I recently saw Colm MacCárthaigh’s exegesis of Daniel Lemire’s paper about nearly divisionless fast random integer generation. I found myself writing down my own notes on how it works, that take a slightly different angle.

I have written a follow-up blog post about splitting Lemire’s algorithm between an inline fast path and a separate slow path.

```
uint64_t random_lemire(uint64_t limit) {
uint64_t raw = random_u64();
uint128_t sample = (uint128_t)raw * (uint128_t)limit;
uint64_t frac = (uint64_t)sample;
if(frac < limit) {
const uint64_t residue = -limit % limit;
while(frac < residue) {
raw = random_u64();
sample = (uint128_t)raw * (uint128_t)limit;
frac = (uint64_t)sample;
}
}
return(sample >> 64);
}
```

(In this explanation, `W == 1<<64`

i.e. two to the power of the
word size.)

We first get a `raw`

random value, which we can think of as a
fraction `0 <= raw < 1`

, multiplied by `W`

so it is represented
as a fixed-point number. We calculate a `sample`

as `raw * limit`

, which is a random fixed-point fractional number `0 <= sample < limit`

. Our return value `r`

will be the integer part
of fixed-point `sample`

, which in machine arithmetic is `r == sample / W == sample >> 64`

. We will also work with `frac`

, the
fractional part of `sample`

, which in machine arithmetic we get
by truncating `sample`

to its least significant 64 bits, so that
`sample == W*r + frac`

.

There is a little bias in this basic fixed-point calculation, so we are going to do some rejection sampling.

We will reject and retry when we get one of `residue = W % limit`

special `raw`

values, so that our return values are
sampled from `W - residue == n * limit`

random values. This is
the largest possible integer `n`

where `n * limit < W`

, to
minimize the probability of a retry.

To avoid overflow when calculating `residue`

(because `W`

does
not fit in a word) we use some modular arithmetic tricks: `W % limit == (W - limit) % limit`

, and `W - limit`

is the same as
`-limit`

in unsigned two’s complement arithmetic, so `residue == W % limit == -limit % limit`

. We know this division is safe
because we know the `limit`

is strictly greater than zero after
the `if()`

test.

We don’t compare `residue`

with `raw`

and reject a contiguous
range of possible `raw`

random values, because `sample`

uses the
entire range of `raw`

and there isn’t a straightforward overflow
interval that we can reject. Instead we compare `residue`

with
`frac`

, the fractional part of `sample = raw * limit`

. The rough
idea is to reject `residue/limit`

worth of bias for each of the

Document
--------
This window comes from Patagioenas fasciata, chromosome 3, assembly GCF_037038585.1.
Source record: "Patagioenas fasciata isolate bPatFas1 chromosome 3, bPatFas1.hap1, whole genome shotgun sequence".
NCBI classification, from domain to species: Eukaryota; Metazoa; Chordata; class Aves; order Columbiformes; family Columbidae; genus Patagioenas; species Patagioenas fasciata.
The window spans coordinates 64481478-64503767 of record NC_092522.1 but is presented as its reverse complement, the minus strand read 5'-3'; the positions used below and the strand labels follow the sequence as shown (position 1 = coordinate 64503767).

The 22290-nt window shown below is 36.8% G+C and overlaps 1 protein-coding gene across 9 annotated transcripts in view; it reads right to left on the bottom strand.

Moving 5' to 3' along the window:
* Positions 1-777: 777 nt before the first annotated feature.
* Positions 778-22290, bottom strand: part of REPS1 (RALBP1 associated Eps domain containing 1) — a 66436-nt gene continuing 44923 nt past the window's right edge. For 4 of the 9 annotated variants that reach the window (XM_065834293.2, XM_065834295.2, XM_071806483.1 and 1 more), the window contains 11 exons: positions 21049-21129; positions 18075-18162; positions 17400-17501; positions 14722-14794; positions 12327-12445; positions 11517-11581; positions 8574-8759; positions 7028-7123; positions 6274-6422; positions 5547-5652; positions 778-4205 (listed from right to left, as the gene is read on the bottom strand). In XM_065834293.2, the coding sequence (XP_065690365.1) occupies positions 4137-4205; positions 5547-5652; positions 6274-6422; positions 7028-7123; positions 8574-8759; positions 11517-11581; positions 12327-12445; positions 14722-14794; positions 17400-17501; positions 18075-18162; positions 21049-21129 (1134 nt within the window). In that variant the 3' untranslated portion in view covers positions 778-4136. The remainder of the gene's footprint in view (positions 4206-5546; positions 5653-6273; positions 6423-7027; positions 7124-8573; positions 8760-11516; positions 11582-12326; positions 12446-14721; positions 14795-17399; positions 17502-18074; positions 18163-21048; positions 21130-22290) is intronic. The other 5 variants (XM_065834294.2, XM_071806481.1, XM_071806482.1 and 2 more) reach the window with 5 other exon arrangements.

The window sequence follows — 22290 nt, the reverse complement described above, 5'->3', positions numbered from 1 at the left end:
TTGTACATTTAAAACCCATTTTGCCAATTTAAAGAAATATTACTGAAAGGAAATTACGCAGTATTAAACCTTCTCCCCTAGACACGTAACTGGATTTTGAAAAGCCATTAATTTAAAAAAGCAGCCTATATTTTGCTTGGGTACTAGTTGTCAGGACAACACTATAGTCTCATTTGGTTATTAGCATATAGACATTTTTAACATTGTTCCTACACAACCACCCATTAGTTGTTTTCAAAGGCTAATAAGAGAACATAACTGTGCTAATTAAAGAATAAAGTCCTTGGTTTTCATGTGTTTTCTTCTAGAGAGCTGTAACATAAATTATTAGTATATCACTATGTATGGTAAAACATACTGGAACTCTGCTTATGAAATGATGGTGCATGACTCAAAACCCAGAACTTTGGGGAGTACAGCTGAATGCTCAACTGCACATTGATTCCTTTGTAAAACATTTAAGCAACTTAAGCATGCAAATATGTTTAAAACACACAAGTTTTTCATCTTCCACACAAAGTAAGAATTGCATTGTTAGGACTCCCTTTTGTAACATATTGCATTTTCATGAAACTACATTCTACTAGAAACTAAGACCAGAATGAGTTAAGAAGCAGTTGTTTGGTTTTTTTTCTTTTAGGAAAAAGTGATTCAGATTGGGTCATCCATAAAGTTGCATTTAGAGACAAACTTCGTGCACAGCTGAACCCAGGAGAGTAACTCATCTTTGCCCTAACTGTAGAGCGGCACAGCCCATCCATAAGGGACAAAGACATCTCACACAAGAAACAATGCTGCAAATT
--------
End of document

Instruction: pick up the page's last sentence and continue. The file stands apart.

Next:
`limit`

possible return values in the integer part of `sample`

.

More precisely (working in machine arithmetic rather than
fixed-point), the range `0 <= sample < W * limit`

consists of
several intervals, one for each return value `0 <= r < limit`

.
Interval `r`

covers the sub-range

```
W*r <= sample < W*(r+1)
```

In each interval we reject `sample`

if it is in the range

```
W*r <= sample < W*r + residue
```

and keep `sample`

if it is in the range

```
W*r + residue <= sample < W*(r+1)
```

The code uses truncated `frac`

rather than `sample == W*r + frac`

, which in effect subtracts out the `W*r`

part of these
ranges, so the reject test becomes `frac < residue`

.

Each keep interval spans

```
W*(r+1) - (W*r + residue) == W - residue == n * limit
```

When we map from `raw`

to `sample`

with `sample = raw * limit`

,
the same number of `raw`

values fall into each keep interval,
because each keep interval is the same size and is a multiple of
`limit`

. As a result, the sampling will be uniform.

Not all reject intervals contain a sample value because `residue < limit`

, or (in terms of our earlier intuition) because
`residue/limit < 1`

. (Sort-of relatedly, the phase alignment of
samples in each keep interval is typically different.) Because
of this per-return-value lumpiness, and unlike simpler versions
of rejection sampling, this algorithm has a timing side-channel
that can reveal a small amount of information about its result,
so it should not be used for secrets.

The final tweak makes the algoritm nearly divisionless by
avoiding the calculation of `residue`

. We observe that `residue == W % limit < limit`

, so we can do an initial rough comparison
`frac < limit`

to see if it’s worth preparing for the rejection
sampling loop. This saves division work proportional to how much
`limit`

is smaller than `W`

. It also saves us from having to
explicitly check if the `limit`

is zero.

Our return values use the most significant bits of the
underlying random number generator, and rejection sampling
depends on the next most significant bits (because of the way
carries in `raw * limit`

cascade over multiples of `W`

), so we
still work OK with RNGs that have quality problems in their
least significant bits.